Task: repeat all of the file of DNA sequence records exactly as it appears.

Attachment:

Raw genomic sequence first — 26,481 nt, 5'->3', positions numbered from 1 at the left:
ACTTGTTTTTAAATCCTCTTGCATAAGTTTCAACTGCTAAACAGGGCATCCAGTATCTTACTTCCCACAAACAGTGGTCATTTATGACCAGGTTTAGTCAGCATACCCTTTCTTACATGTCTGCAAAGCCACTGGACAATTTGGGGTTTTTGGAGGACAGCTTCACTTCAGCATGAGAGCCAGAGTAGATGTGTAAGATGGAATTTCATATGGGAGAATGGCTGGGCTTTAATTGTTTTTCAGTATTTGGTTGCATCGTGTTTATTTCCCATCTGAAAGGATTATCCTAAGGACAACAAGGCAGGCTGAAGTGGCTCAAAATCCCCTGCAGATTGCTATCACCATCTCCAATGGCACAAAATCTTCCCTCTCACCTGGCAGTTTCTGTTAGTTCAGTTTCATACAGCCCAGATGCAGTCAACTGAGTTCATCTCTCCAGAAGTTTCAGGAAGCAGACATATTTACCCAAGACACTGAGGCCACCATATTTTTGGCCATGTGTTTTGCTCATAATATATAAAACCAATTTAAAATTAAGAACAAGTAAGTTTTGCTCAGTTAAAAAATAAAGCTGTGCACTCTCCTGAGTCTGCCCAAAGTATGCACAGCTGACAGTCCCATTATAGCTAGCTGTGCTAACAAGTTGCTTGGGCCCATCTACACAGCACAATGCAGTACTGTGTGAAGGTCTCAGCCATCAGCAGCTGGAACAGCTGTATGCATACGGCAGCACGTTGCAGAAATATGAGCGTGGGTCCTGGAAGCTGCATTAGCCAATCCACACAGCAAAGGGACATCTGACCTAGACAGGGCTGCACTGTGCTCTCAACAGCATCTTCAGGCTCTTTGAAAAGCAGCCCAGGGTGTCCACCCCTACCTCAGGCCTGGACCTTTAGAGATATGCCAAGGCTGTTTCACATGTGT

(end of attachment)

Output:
Raw genomic sequence first — 26,481 nt, 5'->3', positions numbered from 1 at the left:
ACTTGTTTTTAAATCCTCTTGCATAAGTTTCAACTGCTAAACAGGGCATCCAGTATCTTACTTCCCACAAACAGTGGTCATTTATGACCAGGTTTAGTCAGCATACCCTTTCTTACATGTCTGCAAAGCCACTGGACAATTTGGGGTTTTTGGAGGACAGCTTCACTTCAGCATGAGAGCCAGAGTAGATGTGTAAGATGGAATTTCATATGGGAGAATGGCTGGGCTTTAATTGTTTTTCAGTATTTGGTTGCATCGTGTTTATTTCCCATCTGAAAGGATTATCCTAAGGACAACAAGGCAGGCTGAAGTGGCTCAAAATCCCCTGCAGATTGCTATCACCATCTCCAATGGCACAAAATCTTCCCTCTCACCTGGCAGTTTCTGTTAGTTCAGTTTCATACAGCCCAGATGCAGTCAACTGAGTTCATCTCTCCAGAAGTTTCAGGAAGCAGACATATTTACCCAAGACACTGAGGCCACCATATTTTTGGCCATGTGTTTTGCTCATAATATATAAAACCAATTTAAAATTAAGAACAAGTAAGTTTTGCTCAGTTAAAAAATAAAGCTGTGCACTCTCCTGAGTCTGCCCAAAGTATGCACAGCTGACAGTCCCATTATAGCTAGCTGTGCTAACAAGTTGCTTGGGCCCATCTACACAGCACAATGCAGTACTGTGTGAAGGTCTCAGCCATCAGCAGCTGGAACAGCTGTATGCATACGGCAGCACGTTGCAGAAATATGAGCGTGGGTCCTGGAAGCTGCATTAGCCAATCCACACAGCAAAGGGACATCTGACCTAGACAGGGCTGCACTGTGCTCTCAACAGCATCTTCAGGCTCTTTGAAAAGCAGCCCAGGGTGTCCACCCCTACCTCAGGCCTGGACCTTTAGAGATATGCCAAGGCTGTTTCACATGTGT